- Beirne and South(2007) - green crime = harms committed by powerful institutions against people, non human animals and their environments. Victims are usually the least powerful.
- Carrabine et al.(2009) - 'environmental racism' and argued it happens locally and globally.
the environmental harms discusses by Beirne and South include:
- spoilation and pollution of land, water and air as result of economic exploitation
- bio-piracy - patenting or theft of natural products and knowledge of them
- wars that bring people into conflict and damages the lands they live on and use.
- seizure of local people's lands and property by states and corporations to further their own economic interests(land grabs)
- acts of cruelty to animals
- Situ and Emmons(2000) - it is unlikely that states can be considered criminal if their actions are legally sanctioned.
- Benton(2007), Lynch and Stretesky(2003) - states often fail to enact laws against all relevant harms and, when they do, are not prepared to prosecute and regulate all law breakers. Tax payers are left with the bill for the clean-ups. green crime often crosses international borders so hard to identify offenders and who should prosecute them.
State crime and human rights
- Kauzlarich et al.(2003) - state crime involves harm to individuals, groups and property done to preserve the interests of a state or its allies.
- Green and Ward(2004) - state crimes break international norms on acceptable state action, i.e breaking human rights declarations(Universal Declaration of Human Rights,1948). Criminal state often tries to cover up or deny its actions to avoid internationa consequences.
- Rummel(1994) - between 1900-1987, 169 million people were killed by their governments.
- States are respjnsible for a range of other crimes against their people: genocide, war crimes, torture, state terrorism, collusion with gangs, crimes by police, corruption of state officials, state clupability in natural disasters.
recent examples of possible state crimes:
- Rwanda genoice, 1994
- 'ethnic cleansing' committed in Bosnian war of 1992-95
- the use of Extraordinary Rendition by the CIA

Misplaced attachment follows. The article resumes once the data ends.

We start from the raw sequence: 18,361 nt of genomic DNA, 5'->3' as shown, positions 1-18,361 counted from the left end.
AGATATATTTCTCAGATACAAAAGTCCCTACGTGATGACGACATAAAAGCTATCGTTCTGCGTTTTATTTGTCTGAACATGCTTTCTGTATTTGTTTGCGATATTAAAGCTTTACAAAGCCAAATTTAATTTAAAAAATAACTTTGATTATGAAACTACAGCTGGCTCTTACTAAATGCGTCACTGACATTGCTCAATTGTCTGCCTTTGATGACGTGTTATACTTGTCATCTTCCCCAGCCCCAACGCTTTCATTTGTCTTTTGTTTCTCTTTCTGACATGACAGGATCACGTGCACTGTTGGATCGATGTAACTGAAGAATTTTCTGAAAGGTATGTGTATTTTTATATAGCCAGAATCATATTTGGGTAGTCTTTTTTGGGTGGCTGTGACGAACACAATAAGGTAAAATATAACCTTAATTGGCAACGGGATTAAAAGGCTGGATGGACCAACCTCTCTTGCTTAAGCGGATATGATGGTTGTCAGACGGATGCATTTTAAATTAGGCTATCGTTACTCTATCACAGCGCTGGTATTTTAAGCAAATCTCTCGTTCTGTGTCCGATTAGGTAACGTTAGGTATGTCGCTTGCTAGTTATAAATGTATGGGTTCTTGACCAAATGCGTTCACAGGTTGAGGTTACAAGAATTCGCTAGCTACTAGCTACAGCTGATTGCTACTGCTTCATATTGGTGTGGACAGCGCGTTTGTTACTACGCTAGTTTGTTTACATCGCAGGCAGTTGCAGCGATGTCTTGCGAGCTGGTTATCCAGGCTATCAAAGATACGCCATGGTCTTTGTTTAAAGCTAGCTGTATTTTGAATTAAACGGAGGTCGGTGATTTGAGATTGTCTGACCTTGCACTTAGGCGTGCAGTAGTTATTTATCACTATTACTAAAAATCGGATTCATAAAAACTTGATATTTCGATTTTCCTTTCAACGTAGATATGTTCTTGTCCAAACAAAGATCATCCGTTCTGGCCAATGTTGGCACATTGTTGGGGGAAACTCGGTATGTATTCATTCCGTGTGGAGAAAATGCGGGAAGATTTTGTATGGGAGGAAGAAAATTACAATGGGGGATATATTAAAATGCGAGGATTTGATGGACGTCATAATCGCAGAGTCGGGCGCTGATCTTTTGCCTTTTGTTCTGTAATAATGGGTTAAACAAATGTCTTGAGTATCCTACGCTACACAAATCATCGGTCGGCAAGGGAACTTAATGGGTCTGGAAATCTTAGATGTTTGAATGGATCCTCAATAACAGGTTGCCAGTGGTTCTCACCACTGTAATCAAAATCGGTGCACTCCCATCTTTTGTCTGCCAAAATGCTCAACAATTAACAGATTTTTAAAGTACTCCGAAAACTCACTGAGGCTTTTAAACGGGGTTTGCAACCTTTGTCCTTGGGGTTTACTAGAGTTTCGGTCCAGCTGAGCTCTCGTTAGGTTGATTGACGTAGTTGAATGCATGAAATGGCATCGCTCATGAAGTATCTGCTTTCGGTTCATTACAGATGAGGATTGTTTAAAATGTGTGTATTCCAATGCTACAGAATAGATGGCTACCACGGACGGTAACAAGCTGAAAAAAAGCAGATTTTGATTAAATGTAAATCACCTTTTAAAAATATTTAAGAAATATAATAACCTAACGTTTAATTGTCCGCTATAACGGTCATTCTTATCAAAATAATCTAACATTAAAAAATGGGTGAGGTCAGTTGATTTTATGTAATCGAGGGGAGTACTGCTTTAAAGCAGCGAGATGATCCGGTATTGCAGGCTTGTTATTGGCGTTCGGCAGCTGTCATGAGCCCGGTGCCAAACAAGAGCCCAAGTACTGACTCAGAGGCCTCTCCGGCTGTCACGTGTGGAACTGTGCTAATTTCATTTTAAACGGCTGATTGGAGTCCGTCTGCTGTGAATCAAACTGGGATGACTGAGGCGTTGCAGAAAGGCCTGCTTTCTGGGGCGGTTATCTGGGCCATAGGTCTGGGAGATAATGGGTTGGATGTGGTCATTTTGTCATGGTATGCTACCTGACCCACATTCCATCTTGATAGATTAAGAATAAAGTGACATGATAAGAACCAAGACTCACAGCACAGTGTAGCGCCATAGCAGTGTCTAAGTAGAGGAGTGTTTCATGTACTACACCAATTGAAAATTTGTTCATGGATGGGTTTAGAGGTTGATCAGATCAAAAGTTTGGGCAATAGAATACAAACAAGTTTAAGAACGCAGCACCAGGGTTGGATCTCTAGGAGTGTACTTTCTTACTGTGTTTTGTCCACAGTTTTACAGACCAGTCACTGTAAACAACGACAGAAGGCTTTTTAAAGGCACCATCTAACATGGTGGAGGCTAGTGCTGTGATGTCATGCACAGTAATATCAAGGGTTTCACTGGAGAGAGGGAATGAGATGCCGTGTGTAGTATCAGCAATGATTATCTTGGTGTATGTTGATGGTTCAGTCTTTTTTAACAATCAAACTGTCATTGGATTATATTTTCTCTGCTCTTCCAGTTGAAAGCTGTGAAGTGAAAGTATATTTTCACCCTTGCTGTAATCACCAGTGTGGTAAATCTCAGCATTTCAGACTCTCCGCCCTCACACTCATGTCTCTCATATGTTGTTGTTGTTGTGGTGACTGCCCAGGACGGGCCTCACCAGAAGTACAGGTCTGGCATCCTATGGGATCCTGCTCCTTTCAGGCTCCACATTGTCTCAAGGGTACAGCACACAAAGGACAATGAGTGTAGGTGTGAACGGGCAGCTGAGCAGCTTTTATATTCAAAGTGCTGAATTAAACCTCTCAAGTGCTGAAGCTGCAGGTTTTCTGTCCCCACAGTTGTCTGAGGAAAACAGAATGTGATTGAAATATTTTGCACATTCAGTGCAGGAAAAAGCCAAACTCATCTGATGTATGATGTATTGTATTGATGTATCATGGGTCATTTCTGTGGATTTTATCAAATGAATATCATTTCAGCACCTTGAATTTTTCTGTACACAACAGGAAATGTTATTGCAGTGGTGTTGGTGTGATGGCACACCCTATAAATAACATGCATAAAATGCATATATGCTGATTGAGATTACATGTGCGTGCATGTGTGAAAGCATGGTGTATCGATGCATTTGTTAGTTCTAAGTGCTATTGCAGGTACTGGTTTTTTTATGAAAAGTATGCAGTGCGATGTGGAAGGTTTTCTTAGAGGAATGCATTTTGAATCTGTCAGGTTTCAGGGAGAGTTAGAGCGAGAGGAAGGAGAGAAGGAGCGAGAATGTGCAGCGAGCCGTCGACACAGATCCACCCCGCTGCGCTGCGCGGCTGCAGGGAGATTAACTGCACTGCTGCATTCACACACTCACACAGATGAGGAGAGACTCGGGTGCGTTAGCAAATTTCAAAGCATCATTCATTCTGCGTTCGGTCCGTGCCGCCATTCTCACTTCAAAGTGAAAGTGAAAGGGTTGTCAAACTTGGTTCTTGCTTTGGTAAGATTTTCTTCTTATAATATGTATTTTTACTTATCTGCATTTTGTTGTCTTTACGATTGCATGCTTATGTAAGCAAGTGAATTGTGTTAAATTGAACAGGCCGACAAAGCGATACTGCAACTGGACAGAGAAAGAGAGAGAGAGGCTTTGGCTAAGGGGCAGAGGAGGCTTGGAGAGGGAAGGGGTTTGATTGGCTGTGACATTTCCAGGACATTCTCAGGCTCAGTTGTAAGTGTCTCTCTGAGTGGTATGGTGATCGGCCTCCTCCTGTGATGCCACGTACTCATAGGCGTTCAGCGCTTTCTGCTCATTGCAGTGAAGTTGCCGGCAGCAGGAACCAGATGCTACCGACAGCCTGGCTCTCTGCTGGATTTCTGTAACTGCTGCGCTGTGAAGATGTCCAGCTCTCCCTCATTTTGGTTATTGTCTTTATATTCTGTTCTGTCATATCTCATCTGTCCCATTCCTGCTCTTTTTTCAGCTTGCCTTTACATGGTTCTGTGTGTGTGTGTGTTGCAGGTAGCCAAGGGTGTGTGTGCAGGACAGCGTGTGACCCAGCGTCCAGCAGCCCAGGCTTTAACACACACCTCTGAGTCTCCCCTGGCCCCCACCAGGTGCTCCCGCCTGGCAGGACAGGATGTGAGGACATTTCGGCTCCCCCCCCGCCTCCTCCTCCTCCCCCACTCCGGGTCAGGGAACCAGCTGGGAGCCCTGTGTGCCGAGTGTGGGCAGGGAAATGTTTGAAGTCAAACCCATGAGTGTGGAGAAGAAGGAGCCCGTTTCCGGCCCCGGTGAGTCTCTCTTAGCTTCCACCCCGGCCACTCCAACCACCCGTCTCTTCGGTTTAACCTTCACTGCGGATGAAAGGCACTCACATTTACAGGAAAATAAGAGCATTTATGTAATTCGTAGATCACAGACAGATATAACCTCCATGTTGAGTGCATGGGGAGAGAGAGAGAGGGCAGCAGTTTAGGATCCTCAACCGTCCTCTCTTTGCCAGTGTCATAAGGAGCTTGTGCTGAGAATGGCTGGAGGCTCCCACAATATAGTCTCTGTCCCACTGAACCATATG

- torture of prisoners by British forces during Mau Mau rebellion in 1960's
state crime and human rights(cont.)
a range of theories seek to explain how state crimes could occur:
- states justify harsh actions as being in self-defense or for the protection of the nation's citizens, thereofre they are not criminal.
- Radical criminologists, such as Marxists criticise acceptance of all state action as legitimate.
- many new post-colonial nations have been unhappy with international acceptance of norms such as the UDHR. They are heavily influenced by Western values and represent Western imperialism.
- Cultural Relativism protects less powerful states and cultures from being judged by Western standards, but equally protects criminal states from international condemnation and action. Marxists argue cultural relativists do not see the impact of state crimes on marginalised groups. Marginalised are most often the victims of state crime and human rights abuse but are least likely able to affect debates on state criminality. States have huge power to affect the debate, however.
state crime and human rights(cont.)
- in the 'real world' states are more committed to self interest than universal morality and law. States commit 'crimes' or human rights abuses because of self-interest, while other states refuse to condemn these actions in order to avoid having to impose sanctions or use military force.
- men use terror, violence and genocide against women to undermine whole cultural groups.
- MacKinnon(1994) and Allen(1996) - ***** was used as military policy for genocidal purposes. It led to:
- the psychological death of the woman, and she would find recovery difficult
- the social death of the woman, she would be shunned by her community
- the undermining of social bonds within a group, babies born to ***** women no longer seen as pure members of oppressed group
- ethnic cleansing, as others in group fled to avoid terror
Feminists raise valueable issues regarding state crimes of genocide and terror. However **** may not be a state crime as much as a male crime. Also increasing evidence that in situations of genocide/terror male suspects are also *****. Fems cannot explain why.
- one of the most common forms of state crime
- carried out by many government officials around the world and seen as a "perk of the job"
- Zvekic(1998) - being asked for a bribe is the second commonest form of criminal victimisation outside the industrialised world, 17% of people admitted being asked for bribes in the past year.
- many countries people cannot obtain services such as a car license, passport or medical treatment unless they pay a bribe on top of the official fee.
- sometimes corruption is the exchange of favours, a practice known as clientelism - MP trying to influence government in return for electoral support
- many developing nations are kleptocracies in which rulers setal much of their countries income - recent example = former Egyptian leader, Hosni Mubarak.